Amsterdam by night is beautiful and evocative: the generous music scene and its club turnover have opened the doors in recent years to several new experiences – including Doka and De School – many complain about a too commercial offer and a slow but relentless standardization of micro-cosmos at night. On the other hand, the “dance music industry” is, with all intents and purposes, one of the most important voices in all of Dutch industry. This, on the one hand, has made DJs real “professionals of the console” yet, on the other, has crushed the vein of improvisation that has made so many love the scene.
Then there is the question of “gender”, which, to be clear, does not strictly concern Amsterdam: the women in the console are few. Here, we are not talking about Paris Hilton or the star on duty who wears “Bling” and starts an award-winning CD, but about real professionals: women who, for years, have dedicated time and effort to discover new sounds, improve their technique, and build a DJ identity all there own.
Three experts, three established deejays, who have made Amsterdam their home, spent time with us, telling their stories. Adi Lev, Wanna Be A Star, and Monica Oud are three veterans of vinyl, with twenty years of experience behind them, united by their being women in a world of evil DJs.
Women in the console: nothing to prove
Adi Lev, of Israeli origin, mainly plays drum&bass, a genre that, as she tells us, gave her the opportunity to grow and experiment. “When I was 17 I moved to London; I had to stay a week, but in the end it became five months. I had fallen in love with that kind of music and when I got back my father gave me a DJ console.
Learning the art of mixing and cueing was, however, pioneering, Adi Lev tells 31mag: at the time, a woman deejay was not well seen in Israel. Beats and Breaks from London brought her luck: at the age of 19 she officially started playing and at 22 she was already a name in Israel. Shortly after, she moved to Amsterdam where she has lived for over 20 years. “If you’re a woman, few expect you to be able to reveal yourself in a console in a smart and talented way,” she says, “but when you do a good performance, you’ll be amazed, and that has a lot to do with the different perceptions that men and women have of music: we’re more connected to what is the emotional sphere of the music we make.”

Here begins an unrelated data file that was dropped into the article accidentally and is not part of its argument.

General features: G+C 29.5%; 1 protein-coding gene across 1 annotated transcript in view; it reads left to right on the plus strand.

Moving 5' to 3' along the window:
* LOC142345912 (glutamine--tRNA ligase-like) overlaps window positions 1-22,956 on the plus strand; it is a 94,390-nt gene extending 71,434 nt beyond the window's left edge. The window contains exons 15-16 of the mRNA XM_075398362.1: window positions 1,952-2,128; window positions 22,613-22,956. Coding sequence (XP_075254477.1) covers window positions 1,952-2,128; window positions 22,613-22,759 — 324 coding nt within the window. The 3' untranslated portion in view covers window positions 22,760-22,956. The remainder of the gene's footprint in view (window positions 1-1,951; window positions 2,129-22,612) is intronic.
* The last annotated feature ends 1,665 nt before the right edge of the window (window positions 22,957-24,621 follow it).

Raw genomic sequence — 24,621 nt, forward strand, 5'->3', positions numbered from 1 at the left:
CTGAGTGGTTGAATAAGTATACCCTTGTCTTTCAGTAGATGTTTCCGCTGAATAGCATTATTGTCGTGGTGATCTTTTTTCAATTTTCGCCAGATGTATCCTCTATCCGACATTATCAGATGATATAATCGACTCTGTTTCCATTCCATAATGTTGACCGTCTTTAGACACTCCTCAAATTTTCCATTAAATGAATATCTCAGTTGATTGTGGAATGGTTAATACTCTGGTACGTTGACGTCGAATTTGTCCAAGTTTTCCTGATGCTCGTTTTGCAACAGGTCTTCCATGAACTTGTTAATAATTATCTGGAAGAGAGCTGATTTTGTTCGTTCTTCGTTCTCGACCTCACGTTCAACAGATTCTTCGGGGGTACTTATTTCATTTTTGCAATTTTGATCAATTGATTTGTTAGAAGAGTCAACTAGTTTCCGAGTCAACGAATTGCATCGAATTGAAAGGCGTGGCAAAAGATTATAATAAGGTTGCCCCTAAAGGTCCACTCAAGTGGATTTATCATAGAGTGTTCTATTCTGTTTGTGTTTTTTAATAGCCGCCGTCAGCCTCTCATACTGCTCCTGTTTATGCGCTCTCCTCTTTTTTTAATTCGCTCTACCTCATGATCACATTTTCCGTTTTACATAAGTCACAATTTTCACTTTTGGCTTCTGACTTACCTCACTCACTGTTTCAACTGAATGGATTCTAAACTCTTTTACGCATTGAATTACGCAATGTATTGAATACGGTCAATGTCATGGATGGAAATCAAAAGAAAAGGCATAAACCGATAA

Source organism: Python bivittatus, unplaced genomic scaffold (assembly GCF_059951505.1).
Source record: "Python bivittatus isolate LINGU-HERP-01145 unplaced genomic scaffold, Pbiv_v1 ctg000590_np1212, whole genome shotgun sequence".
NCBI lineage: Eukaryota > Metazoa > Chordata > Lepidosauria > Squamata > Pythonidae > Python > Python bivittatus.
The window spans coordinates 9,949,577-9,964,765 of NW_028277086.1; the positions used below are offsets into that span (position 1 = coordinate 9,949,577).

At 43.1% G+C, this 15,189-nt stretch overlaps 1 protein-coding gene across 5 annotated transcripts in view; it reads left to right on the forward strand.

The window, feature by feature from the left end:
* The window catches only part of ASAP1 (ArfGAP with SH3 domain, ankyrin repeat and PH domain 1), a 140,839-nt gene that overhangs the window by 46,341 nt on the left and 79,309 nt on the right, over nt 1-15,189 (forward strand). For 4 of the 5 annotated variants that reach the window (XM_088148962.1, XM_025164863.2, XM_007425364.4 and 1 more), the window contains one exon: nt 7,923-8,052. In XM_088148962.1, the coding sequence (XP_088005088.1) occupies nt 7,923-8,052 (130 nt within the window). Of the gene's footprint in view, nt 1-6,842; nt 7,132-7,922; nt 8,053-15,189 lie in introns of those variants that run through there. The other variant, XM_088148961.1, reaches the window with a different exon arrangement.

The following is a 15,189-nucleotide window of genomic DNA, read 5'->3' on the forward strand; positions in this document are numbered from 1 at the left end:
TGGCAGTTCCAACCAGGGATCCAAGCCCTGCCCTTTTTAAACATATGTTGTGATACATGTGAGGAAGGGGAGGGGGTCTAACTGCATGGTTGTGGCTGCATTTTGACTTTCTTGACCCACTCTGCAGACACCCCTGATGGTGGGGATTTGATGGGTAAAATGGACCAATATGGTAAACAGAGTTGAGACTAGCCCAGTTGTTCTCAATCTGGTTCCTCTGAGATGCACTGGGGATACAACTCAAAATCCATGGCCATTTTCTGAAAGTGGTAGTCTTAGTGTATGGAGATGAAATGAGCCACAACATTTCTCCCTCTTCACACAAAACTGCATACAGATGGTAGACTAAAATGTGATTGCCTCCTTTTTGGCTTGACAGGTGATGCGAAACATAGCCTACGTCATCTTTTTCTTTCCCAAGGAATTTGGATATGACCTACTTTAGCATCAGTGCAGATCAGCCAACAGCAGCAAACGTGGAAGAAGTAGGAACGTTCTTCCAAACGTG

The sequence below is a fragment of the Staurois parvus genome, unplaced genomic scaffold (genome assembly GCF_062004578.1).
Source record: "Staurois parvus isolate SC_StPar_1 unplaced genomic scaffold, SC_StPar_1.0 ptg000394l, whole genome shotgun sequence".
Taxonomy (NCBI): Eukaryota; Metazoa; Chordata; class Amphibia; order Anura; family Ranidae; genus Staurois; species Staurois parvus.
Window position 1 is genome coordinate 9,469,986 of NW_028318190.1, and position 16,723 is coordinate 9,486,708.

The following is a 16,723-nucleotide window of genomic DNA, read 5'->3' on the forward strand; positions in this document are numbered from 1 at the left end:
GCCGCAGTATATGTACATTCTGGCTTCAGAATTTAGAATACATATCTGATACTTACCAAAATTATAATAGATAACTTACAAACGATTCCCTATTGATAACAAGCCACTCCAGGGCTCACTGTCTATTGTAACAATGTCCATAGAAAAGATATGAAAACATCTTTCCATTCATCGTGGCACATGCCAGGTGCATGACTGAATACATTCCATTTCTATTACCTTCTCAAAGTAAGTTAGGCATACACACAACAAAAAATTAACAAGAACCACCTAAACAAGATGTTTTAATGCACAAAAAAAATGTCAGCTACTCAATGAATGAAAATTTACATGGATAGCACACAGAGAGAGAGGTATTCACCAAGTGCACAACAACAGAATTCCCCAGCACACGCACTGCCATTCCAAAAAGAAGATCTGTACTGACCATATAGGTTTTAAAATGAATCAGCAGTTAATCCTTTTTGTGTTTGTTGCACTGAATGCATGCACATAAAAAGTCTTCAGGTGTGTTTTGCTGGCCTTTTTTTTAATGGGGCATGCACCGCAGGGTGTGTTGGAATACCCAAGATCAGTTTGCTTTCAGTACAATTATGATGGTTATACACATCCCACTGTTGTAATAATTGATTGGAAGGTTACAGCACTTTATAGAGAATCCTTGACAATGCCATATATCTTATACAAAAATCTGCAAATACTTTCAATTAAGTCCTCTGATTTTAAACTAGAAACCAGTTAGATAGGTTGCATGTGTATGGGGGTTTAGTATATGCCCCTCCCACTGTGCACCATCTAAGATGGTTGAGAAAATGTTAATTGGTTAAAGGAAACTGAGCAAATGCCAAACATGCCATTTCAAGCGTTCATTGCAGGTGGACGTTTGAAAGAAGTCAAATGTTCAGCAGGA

Wanna Be A Star plays techno and house, but she like range in genre, with another pseudonym, for example, dealing with rock and metal. She also started early, at 22 years old, and as a clubber with a past as a dancer, she decided to move to the other side of the console. Like the Israeli DJ, Wanna Be A Star had to prove more than what would be required of a man: “When I was younger a lot of people bought the ticket for my live shows just because they saw my photo printed on the cover: at the end of the concert they came to say “we bought the ticket without knowing who I was, but now we know that you can also play”, it’s like when they say that women are not able to drive, the same goes for the music.
Monica Oud took her first steps experimenting with the DJ console at school parties: “Then I gradually got bones and started playing at small parties, then at squat parties until I organized parties myself,” she says. She also confirms the opinions of her colleagues: making a career in this area, however, is not easy. It’s difficult to be taken seriously: “It’s also because of other women who use their being sexy or “dolls”, even before being musicians, and this is bad for our image because we give space to the image, rather than quality. As far as I’m concerned, the important thing is music, not what’s between your legs,” she says directly.
The Amsterdam of yesteryear is no longer there
Much of their career was built in Amsterdam, where they live and still perform. But the scene of the 1990s was very different from what it is today: “I barely go out to Amsterdam”, says Wanna be a Star. “I think the city is gradually losing its qualities as far as clubs are concerned: I miss trying out new things, such as promoting unknown deejays and getting people to play surprisingly,” she says with a touch of malice.
For Adi, the Amsterdam scene is of good quality but at the same time very, very organized: “the closing times are fixed. At 5am the clubs turn on the lights; if you go to Italy, Israel, or New York they don’t close until people leave. There are beautiful parties but it’s all so organized that the vibrations and surprises typical of the parties are lost in the street.
For Monica, Amsterdam is “small”: “This is not the place where I can express my music and art to the fullest. I had a lot more fun in the ’90s. The music scene was more underground and independent. Now it’s all commercial and the clubs are mainly interested in making money. In this sense, even the career of Adi Lev, who 20 years ago played purely in social centers, has changed in recent years: “Today squats no longer exist and, although the scene is alive, remains too rigidly controlled.
The three DJs are not nostalgic but share the difficulty of finding their own space in a very different city from the one they remembered at the beginning of their careers: “If I leave home to go to a party I would like to be surprised by the deejays, hear new sounds, new vibrations, new tracks, and have fun. But most of the time I hear them playing the same music of 15 years: it seems that the deejays just copy and paste. The spark of the past is lost”.